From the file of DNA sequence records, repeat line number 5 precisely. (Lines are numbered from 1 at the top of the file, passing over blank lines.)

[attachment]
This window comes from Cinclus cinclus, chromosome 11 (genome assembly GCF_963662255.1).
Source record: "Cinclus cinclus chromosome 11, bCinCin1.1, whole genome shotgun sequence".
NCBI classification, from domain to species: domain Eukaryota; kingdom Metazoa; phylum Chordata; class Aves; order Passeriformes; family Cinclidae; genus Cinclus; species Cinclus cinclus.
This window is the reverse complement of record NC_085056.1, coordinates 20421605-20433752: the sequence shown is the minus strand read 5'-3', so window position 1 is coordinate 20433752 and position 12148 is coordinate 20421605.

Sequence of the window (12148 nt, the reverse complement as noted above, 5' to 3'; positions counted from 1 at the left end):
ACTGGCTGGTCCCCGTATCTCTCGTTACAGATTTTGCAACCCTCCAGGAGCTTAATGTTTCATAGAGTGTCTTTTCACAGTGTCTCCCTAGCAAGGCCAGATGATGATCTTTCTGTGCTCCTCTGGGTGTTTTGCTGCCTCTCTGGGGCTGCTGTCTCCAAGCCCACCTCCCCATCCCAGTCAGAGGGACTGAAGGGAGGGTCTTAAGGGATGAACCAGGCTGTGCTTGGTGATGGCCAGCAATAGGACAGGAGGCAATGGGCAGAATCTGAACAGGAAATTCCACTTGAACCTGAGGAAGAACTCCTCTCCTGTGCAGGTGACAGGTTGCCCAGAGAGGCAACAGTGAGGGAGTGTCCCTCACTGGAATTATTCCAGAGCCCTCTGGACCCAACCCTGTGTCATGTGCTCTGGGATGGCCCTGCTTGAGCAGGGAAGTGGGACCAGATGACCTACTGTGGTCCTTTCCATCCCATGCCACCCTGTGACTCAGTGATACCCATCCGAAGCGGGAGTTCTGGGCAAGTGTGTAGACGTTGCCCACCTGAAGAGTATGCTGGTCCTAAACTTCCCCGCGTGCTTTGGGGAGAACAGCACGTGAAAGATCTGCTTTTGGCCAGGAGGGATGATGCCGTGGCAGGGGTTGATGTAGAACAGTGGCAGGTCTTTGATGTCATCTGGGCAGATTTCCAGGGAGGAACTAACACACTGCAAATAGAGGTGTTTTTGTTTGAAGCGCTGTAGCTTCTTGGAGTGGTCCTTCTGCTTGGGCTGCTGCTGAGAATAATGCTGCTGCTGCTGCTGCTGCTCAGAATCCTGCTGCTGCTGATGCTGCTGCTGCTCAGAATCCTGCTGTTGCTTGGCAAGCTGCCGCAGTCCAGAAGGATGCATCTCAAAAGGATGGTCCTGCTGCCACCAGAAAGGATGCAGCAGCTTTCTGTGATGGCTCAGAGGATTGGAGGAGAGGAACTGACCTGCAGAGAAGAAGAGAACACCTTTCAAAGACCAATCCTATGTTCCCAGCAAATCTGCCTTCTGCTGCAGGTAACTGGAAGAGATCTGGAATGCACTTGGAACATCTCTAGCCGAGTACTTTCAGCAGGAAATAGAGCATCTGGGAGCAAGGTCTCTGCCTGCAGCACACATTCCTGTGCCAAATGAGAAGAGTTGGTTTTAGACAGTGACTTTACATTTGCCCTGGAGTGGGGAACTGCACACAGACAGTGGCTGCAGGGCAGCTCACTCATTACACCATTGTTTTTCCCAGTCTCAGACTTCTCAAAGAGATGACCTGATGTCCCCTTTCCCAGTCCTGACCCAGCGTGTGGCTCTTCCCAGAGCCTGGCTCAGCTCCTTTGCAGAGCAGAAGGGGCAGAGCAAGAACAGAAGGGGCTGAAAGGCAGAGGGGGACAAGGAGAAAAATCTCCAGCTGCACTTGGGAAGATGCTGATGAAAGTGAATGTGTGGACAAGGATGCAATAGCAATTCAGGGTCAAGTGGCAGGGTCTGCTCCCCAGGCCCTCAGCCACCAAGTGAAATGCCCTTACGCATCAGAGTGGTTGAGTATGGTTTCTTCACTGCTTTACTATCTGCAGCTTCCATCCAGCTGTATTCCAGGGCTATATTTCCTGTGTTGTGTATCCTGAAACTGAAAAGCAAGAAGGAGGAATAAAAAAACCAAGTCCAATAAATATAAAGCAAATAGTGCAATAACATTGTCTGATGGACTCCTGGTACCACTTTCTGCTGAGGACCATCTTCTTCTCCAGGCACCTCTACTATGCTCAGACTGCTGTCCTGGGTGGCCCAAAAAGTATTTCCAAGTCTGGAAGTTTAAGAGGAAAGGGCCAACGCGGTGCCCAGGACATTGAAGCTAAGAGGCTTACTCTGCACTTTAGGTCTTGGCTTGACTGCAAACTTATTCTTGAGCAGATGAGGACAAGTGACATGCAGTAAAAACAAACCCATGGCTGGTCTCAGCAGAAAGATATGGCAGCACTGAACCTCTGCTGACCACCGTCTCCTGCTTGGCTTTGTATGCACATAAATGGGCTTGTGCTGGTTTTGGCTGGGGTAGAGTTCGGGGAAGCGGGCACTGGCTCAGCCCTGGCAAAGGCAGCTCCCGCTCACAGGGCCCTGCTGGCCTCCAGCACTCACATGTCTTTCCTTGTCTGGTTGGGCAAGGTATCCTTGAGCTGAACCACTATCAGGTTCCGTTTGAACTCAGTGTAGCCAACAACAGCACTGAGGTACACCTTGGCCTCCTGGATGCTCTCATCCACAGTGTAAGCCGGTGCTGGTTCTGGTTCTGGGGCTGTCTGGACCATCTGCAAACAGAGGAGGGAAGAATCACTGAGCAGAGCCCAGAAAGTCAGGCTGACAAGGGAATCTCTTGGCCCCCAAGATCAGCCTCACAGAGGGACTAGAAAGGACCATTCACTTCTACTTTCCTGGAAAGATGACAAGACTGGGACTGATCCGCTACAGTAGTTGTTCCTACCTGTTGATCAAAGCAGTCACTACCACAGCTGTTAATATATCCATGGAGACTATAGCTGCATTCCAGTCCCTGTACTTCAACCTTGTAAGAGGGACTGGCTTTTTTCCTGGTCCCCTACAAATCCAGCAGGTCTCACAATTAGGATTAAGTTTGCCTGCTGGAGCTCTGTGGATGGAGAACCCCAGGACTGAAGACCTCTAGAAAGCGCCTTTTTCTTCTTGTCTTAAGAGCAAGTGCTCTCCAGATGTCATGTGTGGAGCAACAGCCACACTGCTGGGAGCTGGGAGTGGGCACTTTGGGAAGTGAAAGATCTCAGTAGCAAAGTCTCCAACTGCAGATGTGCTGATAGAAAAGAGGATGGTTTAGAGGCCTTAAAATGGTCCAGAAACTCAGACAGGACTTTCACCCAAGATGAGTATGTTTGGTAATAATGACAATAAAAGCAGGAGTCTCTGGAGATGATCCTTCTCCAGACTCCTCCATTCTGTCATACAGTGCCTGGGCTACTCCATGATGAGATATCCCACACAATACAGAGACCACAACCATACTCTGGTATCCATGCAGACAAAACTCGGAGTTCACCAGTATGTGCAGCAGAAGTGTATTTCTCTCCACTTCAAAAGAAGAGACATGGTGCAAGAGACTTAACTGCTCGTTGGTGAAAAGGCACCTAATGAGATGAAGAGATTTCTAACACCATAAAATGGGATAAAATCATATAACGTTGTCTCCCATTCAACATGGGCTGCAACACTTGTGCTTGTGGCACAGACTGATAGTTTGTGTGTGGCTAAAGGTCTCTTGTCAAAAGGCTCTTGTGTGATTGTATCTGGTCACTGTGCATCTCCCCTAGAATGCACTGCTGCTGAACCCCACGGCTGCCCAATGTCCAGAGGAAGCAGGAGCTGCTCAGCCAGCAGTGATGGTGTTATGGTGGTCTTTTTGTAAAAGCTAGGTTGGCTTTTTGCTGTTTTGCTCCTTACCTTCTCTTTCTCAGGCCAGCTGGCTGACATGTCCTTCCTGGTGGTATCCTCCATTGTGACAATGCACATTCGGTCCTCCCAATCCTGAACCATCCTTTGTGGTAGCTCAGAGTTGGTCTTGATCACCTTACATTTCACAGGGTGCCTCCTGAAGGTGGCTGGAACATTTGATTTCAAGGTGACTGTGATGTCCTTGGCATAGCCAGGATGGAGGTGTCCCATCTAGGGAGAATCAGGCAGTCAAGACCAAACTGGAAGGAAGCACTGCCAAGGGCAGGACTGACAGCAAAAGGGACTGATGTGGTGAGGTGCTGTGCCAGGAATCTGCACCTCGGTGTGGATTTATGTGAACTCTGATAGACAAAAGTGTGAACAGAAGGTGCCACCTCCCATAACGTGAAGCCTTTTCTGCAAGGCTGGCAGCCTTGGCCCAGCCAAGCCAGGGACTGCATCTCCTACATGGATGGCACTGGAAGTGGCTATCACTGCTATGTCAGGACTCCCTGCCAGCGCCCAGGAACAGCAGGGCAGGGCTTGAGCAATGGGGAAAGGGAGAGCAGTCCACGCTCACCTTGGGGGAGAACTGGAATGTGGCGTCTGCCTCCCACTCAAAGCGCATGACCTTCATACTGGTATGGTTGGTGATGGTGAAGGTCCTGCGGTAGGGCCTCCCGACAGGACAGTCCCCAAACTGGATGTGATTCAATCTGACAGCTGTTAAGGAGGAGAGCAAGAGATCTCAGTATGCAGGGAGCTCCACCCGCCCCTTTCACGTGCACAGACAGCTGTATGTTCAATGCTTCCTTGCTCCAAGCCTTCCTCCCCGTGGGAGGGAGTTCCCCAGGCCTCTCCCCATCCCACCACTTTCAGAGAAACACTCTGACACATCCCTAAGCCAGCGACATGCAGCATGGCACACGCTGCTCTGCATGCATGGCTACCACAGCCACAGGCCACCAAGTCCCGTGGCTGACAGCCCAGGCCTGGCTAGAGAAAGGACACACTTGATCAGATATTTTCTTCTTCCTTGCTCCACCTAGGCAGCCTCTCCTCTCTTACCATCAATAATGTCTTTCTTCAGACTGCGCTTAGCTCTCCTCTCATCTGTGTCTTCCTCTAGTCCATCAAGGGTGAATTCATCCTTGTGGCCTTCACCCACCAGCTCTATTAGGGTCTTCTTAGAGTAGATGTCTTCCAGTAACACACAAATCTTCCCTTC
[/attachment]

Sequence of the window (12148 nt, the reverse complement as noted above, 5' to 3'; positions counted from 1 at the left end):